Adviser-built platform Nucleus has partnered with regulatory specialist Rory Percival to show advisers how they can get suitability right in practice.
A new guide, available to download from Nucleus, addresses how an adviser's business can be compliant with latest rules and regulations, and offers information and action points devised by the former FCA technical specialist.
Nucleus and Mr Percival will also host masterclasses in Edinburgh and Birmingham, on May 14 and May 21 respectively, where the latter will explain the FCA’s approach to assessing suitability and discuss the key questions the regulator asks when undertaking a client file review.
The conversation around suitability and ensuring the delivery of suitable advice has been long running but latest regulatory changes have added to the discussion.
Mr Percival said: "The then Financial Services Authority first published its guidance on assessing suitability as part of its work on risk profiling tools back in 2011.
"It is fair to say the market has changed somewhat, and the concept of suitability has permeated into every aspect of advice and financial planning."
Barry Neilson, chief customer officer at Nucleus, warned while the main rules around suitability in the industry have remained the same, advisers have had to adapt to a "fluid regulatory backdrop" with the likes of Mifid II and Prod "clouding the waters".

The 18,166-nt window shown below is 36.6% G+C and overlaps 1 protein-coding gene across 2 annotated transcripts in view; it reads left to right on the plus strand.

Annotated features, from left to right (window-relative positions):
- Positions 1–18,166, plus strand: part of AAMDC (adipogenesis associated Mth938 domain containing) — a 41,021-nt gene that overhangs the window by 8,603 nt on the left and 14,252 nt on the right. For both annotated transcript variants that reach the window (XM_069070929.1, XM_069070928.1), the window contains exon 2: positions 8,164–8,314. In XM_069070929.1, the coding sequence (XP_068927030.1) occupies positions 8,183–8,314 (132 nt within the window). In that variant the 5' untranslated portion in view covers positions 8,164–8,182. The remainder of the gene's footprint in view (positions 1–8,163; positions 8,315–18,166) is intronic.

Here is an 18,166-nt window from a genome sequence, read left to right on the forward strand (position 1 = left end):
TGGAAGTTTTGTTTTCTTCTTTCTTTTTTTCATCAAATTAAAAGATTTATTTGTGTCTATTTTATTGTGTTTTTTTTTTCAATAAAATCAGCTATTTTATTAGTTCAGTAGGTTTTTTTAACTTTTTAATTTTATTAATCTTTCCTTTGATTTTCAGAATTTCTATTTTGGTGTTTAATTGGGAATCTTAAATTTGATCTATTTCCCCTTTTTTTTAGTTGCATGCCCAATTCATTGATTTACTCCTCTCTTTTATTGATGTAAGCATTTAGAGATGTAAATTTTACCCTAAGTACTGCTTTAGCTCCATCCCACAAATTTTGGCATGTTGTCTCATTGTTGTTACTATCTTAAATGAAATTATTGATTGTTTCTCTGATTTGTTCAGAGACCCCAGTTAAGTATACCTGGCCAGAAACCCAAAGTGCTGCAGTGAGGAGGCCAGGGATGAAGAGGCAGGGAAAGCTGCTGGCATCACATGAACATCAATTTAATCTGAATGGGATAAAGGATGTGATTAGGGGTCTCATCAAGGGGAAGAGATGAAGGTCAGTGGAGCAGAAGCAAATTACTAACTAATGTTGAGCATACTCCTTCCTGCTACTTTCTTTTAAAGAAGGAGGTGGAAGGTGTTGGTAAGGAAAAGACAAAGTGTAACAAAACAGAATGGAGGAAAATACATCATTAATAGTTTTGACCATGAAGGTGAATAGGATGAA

He said: "Along with the likes of pension freedoms and defined benefit transfers there is a myriad of reforms and regulations that now go into the advice process, and as such it is a good time for advisers to review how they deliver advice to their clients."
The product governance element of Mifid II, which was introduced in January last year, is aimed at making sure advisers are offering their clients suitable products by requiring them to identify target markets.
A cost disclosure requirement under Mifid II also came into effect in January 2018, but it is only this year advisers have had to begin disclosing actual costs and charges associated with client investments, rather than just estimates.
In November last year consultancy firm the Lang Cat published research suggesting there was "widespread confusion" about compliance with Mifid II's product governance rules, with half of advisers not able to evidence suitability.
The Lang Cat research found that while the majority (80 per cent) of the 220 advisers surveyed were aware of the rules, 62 per cent were unable to evidence the suitability of products and services by client segment to the standard they required.
In Nucleus’ own census of its advisers just more than half, 54 per cent, believed the new cost disclosure rules under Mifid II would make charging more difficult to understand.
Mr Percival said it was clear advisers wanted to act within the rules, but he warned interpretations of product compliance rules may be lacking.
He said: "Advisers are well versed in navigating an ever increasing regulatory world. But despite the changing environment, at their heart suitability rules are all about acting honestly, fairly and with integrity, and most importantly putting clients’ interested first.